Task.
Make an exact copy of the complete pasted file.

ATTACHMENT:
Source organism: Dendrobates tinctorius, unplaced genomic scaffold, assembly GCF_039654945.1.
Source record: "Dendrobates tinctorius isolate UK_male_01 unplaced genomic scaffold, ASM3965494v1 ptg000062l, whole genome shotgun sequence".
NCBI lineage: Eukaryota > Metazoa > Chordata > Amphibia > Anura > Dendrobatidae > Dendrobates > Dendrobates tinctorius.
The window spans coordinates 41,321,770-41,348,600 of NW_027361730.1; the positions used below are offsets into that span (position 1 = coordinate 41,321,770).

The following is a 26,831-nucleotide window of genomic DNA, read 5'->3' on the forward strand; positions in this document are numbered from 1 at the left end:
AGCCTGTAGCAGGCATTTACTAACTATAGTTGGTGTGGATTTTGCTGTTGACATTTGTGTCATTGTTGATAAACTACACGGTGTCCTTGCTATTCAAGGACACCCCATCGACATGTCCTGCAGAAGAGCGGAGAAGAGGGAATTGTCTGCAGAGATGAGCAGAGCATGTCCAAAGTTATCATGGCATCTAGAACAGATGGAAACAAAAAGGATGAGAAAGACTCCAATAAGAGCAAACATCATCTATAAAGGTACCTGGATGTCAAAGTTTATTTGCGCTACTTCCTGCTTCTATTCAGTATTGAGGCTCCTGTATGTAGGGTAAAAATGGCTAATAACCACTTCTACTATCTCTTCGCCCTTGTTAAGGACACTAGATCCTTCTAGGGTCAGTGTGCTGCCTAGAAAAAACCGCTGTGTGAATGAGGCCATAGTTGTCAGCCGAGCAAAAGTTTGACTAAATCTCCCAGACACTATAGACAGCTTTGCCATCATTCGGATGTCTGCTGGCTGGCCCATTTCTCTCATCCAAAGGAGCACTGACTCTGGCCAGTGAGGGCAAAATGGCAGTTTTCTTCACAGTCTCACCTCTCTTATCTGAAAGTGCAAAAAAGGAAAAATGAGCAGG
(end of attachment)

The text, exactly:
Source organism: Dendrobates tinctorius, unplaced genomic scaffold, assembly GCF_039654945.1.
Source record: "Dendrobates tinctorius isolate UK_male_01 unplaced genomic scaffold, ASM3965494v1 ptg000062l, whole genome shotgun sequence".
NCBI lineage: Eukaryota > Metazoa > Chordata > Amphibia > Anura > Dendrobatidae > Dendrobates > Dendrobates tinctorius.
The window spans coordinates 41,321,770-41,348,600 of NW_027361730.1; the positions used below are offsets into that span (position 1 = coordinate 41,321,770).

The following is a 26,831-nucleotide window of genomic DNA, read 5'->3' on the forward strand; positions in this document are numbered from 1 at the left end:
AGCCTGTAGCAGGCATTTACTAACTATAGTTGGTGTGGATTTTGCTGTTGACATTTGTGTCATTGTTGATAAACTACACGGTGTCCTTGCTATTCAAGGACACCCCATCGACATGTCCTGCAGAAGAGCGGAGAAGAGGGAATTGTCTGCAGAGATGAGCAGAGCATGTCCAAAGTTATCATGGCATCTAGAACAGATGGAAACAAAAAGGATGAGAAAGACTCCAATAAGAGCAAACATCATCTATAAAGGTACCTGGATGTCAAAGTTTATTTGCGCTACTTCCTGCTTCTATTCAGTATTGAGGCTCCTGTATGTAGGGTAAAAATGGCTAATAACCACTTCTACTATCTCTTCGCCCTTGTTAAGGACACTAGATCCTTCTAGGGTCAGTGTGCTGCCTAGAAAAAACCGCTGTGTGAATGAGGCCATAGTTGTCAGCCGAGCAAAAGTTTGACTAAATCTCCCAGACACTATAGACAGCTTTGCCATCATTCGGATGTCTGCTGGCTGGCCCATTTCTCTCATCCAAAGGAGCACTGACTCTGGCCAGTGAGGGCAAAATGGCAGTTTTCTTCACAGTCTCACCTCTCTTATCTGAAAGTGCAAAAAAGGAAAAATGAGCAGG